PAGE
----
Hi Rambutann, I seem to have upset you with my comment. I'm sorry about that. I didn't mean to. I thought that you had misunderstood me and thought I was suggesting a private school. All states do things differently, which is why I provided the link to the NSW site. I didn't mean to suggest anything else by that.

        Very sorry about that. I didn't mean to be condescending.

        • +4

          I'm so confused.. I was actually agreeing with your comment. I actually missed out a few words in my comment which may have made it more confusing.

          I didn't neg your comment, I think there was just a bit of confusion - your clarification would have just occurred because my comment was a bit confusing.

          • +3

            @rambutann: I'm sorry again. I'm confused too. I seem to have upset other people.

            I really did just misunderstand and I absolutely never meant to be condescending.

            • +4

              @wizzy: I thought your comment was very helpful & in no way did it sound condescending .Who knows how people take things it's the internet.

        • +1

          All your communication read fine by me, nothing to apologise or feel bad for, you were just contributing from your experience!

    • +3

      a school with a gifted program

      Is this run at the Xavier Institute?

    • +1

      You can't "send" your child to a selective school. Remember all the exams your kids had to do? It's crazy competitive. My daughter just finished her science degree with a HD average and several awards and couldn't get into selective high school.

      The OP might get his child into a gifted & talented stream at a general public school but that still requires proof of capability and in my experience is quite isolating as you are the group of "smart kids" in all the same classes together and the other 80% of your cohort are all mixed in together and don't really mix with you. This is made worse by the international students taking up the bulk of the G&T group and I assure you, just like International students at Uni, they don't assimilate or mix well. I really don't understand why they bother coming out here but that's another topic.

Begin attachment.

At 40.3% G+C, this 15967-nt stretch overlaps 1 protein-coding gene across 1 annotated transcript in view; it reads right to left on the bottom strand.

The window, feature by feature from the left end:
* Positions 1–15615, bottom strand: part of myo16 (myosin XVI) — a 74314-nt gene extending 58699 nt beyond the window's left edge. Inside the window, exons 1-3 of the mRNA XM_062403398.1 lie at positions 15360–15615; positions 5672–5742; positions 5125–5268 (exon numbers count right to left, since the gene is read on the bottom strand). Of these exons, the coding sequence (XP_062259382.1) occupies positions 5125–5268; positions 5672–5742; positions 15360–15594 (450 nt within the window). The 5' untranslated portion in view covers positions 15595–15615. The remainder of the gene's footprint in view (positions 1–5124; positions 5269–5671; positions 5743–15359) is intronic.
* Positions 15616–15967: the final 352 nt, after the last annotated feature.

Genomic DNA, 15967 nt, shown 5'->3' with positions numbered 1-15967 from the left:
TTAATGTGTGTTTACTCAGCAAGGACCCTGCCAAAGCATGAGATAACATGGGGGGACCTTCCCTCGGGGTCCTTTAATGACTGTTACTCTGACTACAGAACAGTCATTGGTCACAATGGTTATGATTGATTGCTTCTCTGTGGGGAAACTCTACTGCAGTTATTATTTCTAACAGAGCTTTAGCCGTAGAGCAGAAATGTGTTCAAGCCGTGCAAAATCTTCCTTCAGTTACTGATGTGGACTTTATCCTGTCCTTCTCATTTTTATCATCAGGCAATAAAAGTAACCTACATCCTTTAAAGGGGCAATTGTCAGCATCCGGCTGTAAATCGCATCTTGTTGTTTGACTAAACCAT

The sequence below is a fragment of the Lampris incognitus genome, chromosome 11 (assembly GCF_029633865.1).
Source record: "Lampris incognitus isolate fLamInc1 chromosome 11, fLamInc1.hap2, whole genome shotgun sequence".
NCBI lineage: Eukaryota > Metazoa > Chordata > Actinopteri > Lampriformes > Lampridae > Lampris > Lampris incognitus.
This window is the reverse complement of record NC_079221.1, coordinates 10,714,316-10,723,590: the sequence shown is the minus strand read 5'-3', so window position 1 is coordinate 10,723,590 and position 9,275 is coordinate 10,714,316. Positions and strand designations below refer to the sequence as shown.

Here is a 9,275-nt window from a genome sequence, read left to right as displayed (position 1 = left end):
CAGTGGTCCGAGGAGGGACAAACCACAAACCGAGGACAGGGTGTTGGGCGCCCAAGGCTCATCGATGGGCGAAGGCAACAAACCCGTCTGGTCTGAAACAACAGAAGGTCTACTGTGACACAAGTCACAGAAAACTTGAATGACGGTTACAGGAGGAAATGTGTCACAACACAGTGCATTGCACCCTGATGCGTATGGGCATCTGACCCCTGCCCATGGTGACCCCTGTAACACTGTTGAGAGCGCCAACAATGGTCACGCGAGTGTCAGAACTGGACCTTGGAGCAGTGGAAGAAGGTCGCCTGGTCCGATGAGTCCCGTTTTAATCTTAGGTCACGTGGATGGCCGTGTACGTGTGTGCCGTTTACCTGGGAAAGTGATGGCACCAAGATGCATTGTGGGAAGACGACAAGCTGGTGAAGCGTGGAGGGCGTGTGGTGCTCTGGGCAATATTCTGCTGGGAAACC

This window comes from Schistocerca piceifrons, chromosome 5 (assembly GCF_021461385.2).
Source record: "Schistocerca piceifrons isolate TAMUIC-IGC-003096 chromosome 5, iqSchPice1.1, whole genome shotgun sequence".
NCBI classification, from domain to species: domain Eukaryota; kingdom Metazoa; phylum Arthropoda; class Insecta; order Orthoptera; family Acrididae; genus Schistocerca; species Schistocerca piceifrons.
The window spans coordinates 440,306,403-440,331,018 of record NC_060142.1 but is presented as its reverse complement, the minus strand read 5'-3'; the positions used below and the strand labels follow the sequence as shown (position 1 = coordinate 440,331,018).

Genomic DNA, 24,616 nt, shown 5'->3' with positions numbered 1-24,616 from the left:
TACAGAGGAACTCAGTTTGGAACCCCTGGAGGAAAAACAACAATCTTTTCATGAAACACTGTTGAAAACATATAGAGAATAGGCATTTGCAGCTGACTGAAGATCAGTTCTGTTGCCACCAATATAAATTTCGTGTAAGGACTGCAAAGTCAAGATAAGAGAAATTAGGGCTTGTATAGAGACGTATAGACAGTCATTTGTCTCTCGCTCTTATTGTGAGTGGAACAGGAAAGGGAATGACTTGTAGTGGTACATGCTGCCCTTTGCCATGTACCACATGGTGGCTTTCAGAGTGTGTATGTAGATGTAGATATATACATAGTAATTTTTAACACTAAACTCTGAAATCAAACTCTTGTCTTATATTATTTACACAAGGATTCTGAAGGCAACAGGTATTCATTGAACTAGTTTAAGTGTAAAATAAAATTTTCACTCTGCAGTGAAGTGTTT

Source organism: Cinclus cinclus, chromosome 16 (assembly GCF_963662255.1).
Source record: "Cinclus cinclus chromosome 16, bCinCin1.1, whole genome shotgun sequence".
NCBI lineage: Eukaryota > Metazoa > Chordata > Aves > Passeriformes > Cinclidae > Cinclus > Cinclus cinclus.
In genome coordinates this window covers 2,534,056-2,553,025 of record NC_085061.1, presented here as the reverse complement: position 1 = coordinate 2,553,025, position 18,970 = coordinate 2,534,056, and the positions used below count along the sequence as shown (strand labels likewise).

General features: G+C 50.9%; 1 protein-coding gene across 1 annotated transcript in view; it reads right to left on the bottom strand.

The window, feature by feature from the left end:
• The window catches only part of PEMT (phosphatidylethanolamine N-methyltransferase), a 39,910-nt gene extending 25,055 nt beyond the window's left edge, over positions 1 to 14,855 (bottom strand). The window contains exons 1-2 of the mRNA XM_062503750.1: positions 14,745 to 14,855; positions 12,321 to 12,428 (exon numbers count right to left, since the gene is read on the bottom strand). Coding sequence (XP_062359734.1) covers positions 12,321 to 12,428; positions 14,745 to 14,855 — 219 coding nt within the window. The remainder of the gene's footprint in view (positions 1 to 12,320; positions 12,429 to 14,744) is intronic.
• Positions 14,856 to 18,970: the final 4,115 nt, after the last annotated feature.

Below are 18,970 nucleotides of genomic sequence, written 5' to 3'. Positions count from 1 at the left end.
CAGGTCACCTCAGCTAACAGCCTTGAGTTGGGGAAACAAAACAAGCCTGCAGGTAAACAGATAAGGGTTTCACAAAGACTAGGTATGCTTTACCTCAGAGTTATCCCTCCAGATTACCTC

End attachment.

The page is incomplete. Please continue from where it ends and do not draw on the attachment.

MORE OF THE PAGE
• Very true. The exams, competition and selection process are horrible. Lots of kids unfairly miss out too. Your daughter's achievements sound amazing though. Well done. You must be very proud.

        • I'm proud of both my kids. They achieve in their own individual ways.

          Hopefully the eldest one will have a job in her field of study before Xmas (She's finally getting some interviews) and the younger will surprise me with her HSC results. :-)

          • @brad1-8tsi: Good luck with the job hunting and the HSC. I'm not at that stage with my kids yet, but I will get there soon enough!

      • As far as I remember, selective schools take the top certain % of students from any school. They cannot discriminate against a school.

        I remember when I was in school, and a certain demographic moved their kids to a crappy school for the year. Most of them moved back the next year (I'm not sure how as my school was hella difficult to get in). Parents were moving their kids to low scoring schools to take the selective schools exams.

        Too bad the parents aren't bright enough to know some other parents are thinking the same way.